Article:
Comments on: Tuvalu turns to solar energy – against rising seas http://blogs.reuters.com/environment/2009/07/20/tuvalu-turns-to-solar-energy-against-rising-seas/ Global environmental challenges Wed, 16 Nov 2016 08:14:55 +0000 hourly 1 http://wordpress.org/?v=4.2.5 By: Eliwagar1 http://blogs.reuters.com/environment/2009/07/20/tuvalu-turns-to-solar-energy-against-rising-seas/comment-page-1/#comment-345482 Wed, 30 Jun 2010 00:54:48 +0000 http://blogs.reuters.com/environment/?p=13538#comment-345482 This is a pretty cool story, it amazes me how serious people can be about green energy when their part in the environmental decline is miniscule at best. They might not consume energy on a large scale but their commitment is commendable.

Their are a lot of projects that are in motion in the US right now, but it’s still just a small dent in the energy we consume on a day to day basis. I don’t think people actually realize just how much energy we are consuming as a nation. Their are websites like solar energy facts that you can read about it. It truly is staggering how much work is ahead of us to be free of the fossil fuel.

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By: jacktimber10jt http://blogs.reuters.com/environment/2009/07/20/tuvalu-turns-to-solar-energy-against-rising-seas/comment-page-1/#comment-344671 Wed, 31 Mar 2010 12:38:35 +0000 http://blogs.reuters.com/environment/?p=13538#comment-344671 It’s great that solar is more affordable then ever. As many here have suggested, it’s always best to shop around and compare quotes. Plus there are differences in solar panel manufacturers, mounting and other equipment. It might not require as much research and planning as redoing a kitchen, but you should at least know what is going to be on your roof for the next 25 years.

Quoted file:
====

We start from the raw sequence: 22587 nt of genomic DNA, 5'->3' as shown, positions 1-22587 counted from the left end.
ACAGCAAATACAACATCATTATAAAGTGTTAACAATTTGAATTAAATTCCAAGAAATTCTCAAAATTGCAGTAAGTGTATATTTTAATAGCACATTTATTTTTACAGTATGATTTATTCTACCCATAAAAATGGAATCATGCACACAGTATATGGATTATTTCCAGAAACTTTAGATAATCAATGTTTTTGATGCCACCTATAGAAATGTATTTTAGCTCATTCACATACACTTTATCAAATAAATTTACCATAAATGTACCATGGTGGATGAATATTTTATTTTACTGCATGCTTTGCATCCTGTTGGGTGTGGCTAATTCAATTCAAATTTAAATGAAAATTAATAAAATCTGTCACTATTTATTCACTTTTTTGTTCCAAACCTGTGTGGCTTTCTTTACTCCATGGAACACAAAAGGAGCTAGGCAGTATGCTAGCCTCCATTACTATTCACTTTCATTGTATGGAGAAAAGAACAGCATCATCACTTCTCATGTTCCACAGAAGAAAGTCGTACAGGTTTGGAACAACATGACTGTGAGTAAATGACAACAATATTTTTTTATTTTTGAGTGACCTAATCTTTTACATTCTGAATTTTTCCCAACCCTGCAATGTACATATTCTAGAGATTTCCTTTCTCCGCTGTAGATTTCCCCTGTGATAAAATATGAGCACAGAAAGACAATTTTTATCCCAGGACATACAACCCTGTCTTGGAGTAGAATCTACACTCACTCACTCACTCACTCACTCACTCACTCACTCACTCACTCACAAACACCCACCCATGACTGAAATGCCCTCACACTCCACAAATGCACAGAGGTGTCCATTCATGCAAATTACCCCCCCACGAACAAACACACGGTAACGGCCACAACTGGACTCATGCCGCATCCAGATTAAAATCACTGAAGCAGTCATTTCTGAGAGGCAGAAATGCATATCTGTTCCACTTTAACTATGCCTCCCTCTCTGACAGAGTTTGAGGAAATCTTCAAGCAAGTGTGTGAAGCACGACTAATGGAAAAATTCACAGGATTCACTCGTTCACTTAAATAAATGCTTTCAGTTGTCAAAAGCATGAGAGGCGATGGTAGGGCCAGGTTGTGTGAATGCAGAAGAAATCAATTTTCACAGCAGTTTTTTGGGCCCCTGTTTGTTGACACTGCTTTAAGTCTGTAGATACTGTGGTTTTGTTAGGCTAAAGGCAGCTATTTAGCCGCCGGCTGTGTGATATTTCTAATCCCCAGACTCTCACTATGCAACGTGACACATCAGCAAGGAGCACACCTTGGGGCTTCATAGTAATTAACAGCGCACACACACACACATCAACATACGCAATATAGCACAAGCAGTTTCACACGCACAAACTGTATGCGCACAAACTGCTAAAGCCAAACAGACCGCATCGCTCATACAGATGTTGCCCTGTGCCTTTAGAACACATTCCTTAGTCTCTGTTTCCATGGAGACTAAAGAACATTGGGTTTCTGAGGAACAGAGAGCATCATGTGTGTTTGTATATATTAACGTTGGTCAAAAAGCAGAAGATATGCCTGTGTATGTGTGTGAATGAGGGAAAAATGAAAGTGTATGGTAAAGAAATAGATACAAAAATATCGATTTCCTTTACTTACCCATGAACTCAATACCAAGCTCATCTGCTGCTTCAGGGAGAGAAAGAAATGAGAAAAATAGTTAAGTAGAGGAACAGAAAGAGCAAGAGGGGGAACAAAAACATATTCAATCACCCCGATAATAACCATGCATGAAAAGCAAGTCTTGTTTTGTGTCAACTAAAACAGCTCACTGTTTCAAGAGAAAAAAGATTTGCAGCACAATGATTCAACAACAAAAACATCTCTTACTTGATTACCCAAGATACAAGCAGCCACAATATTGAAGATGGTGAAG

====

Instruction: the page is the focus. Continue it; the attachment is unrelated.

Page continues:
You can search and compare options at FreeCleanSolar.com . They have a directory of local solar panel installers representing most every solar panel brand including Sunpower, Kyocera, Sharp, Evergreen and Sunwize. You can also find information about state solar rebates, federal tax credits, solar financing and leasing, system costs and the benefits of going solar. The bottom line is that many homeowners and business owners can afford solar power today.

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By: Hussain Habeeb http://blogs.reuters.com/environment/2009/07/20/tuvalu-turns-to-solar-energy-against-rising-seas/comment-page-1/#comment-340577 Fri, 24 Jul 2009 07:31:24 +0000 http://blogs.reuters.com/environment/?p=13538#comment-340577 Faced with many environmental challenges, as a citizen of the Republic of Maldives, we urges the International Community to help us in every manner.

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By: redhin http://blogs.reuters.com/environment/2009/07/20/tuvalu-turns-to-solar-energy-against-rising-seas/comment-page-1/#comment-340571 Thu, 23 Jul 2009 17:47:47 +0000 http://blogs.reuters.com/environment/?p=13538#comment-340571 “Aren’t these islands volcanic? Why don’t they use geothermal instead of wind driven bird choppers and solar panels which will be pounded into junk with the first storm? Green is great but shouldn’t they also consider pay-back shown on the business model, which is — never.” I quote the best

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By: Fred Magyar http://blogs.reuters.com/environment/2009/07/20/tuvalu-turns-to-solar-energy-against-rising-seas/comment-page-1/#comment-340514 Tue, 21 Jul 2009 11:19:30 +0000 http://blogs.reuters.com/environment/?p=13538#comment-340514 Ima Beleafer,

“Why don’t they use geothermal instead of wind driven bird choppers and solar panels which will be pounded into junk with the first storm?”

Just as food for thought, high rises and domestic cats kill orders of magnitude more birds than wind turbines. Maybe we should start by eliminating those.

Re your second point, I work with a Solar Engineering company in south Florida and I can assure you that we design major installations to withstand 150 mph winds (Cat 5 hurricane) and direct impacts from flying debris.